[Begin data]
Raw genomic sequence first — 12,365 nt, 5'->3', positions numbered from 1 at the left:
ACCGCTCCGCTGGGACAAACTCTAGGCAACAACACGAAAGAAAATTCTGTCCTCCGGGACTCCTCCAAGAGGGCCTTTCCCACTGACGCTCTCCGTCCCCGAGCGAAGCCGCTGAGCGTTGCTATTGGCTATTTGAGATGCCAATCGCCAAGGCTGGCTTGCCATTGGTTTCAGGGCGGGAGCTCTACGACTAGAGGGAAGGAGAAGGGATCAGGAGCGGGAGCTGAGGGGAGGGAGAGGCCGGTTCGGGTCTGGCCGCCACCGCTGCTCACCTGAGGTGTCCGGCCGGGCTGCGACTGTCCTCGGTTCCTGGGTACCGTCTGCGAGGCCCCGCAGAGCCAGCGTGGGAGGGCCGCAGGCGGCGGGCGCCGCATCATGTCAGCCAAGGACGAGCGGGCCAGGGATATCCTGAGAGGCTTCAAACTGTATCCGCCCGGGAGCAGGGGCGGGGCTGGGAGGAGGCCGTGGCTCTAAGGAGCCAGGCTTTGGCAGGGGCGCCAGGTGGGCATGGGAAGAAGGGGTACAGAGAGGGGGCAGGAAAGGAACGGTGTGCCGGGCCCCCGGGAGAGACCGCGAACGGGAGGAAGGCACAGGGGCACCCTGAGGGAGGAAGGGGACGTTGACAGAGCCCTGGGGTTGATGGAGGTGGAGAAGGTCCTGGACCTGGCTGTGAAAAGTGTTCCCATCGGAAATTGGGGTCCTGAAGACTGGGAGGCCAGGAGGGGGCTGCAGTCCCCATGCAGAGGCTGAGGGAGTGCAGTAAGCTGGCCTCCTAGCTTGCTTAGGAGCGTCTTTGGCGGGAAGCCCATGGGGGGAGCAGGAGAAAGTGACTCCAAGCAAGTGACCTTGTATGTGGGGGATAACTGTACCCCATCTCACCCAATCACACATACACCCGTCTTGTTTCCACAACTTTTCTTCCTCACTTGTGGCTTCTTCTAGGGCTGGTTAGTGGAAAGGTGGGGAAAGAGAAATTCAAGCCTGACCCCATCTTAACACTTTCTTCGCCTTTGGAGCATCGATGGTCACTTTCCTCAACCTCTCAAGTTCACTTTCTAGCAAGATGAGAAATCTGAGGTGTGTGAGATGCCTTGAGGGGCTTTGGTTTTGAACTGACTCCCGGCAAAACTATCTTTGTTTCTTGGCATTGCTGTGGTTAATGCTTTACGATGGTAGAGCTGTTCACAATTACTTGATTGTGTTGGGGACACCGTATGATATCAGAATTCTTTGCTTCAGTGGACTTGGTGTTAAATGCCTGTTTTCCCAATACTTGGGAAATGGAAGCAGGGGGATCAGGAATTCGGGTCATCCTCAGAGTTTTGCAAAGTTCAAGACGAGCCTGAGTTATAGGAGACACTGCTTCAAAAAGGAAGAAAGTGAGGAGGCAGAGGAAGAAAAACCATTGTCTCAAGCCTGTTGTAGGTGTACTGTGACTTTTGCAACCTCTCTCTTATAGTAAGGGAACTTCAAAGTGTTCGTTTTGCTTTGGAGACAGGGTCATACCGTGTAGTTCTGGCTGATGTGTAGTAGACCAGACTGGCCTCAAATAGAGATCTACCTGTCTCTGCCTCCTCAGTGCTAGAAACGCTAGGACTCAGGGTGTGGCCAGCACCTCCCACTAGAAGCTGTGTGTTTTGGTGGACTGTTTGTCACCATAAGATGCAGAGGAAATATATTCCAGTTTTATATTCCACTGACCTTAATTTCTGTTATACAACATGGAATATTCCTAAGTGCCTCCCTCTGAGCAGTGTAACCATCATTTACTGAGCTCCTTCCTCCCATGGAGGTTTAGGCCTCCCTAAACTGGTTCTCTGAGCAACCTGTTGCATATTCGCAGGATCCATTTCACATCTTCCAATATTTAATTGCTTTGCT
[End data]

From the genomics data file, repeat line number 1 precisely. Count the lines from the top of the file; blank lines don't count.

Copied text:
Raw genomic sequence first — 12,365 nt, 5'->3', positions numbered from 1 at the left: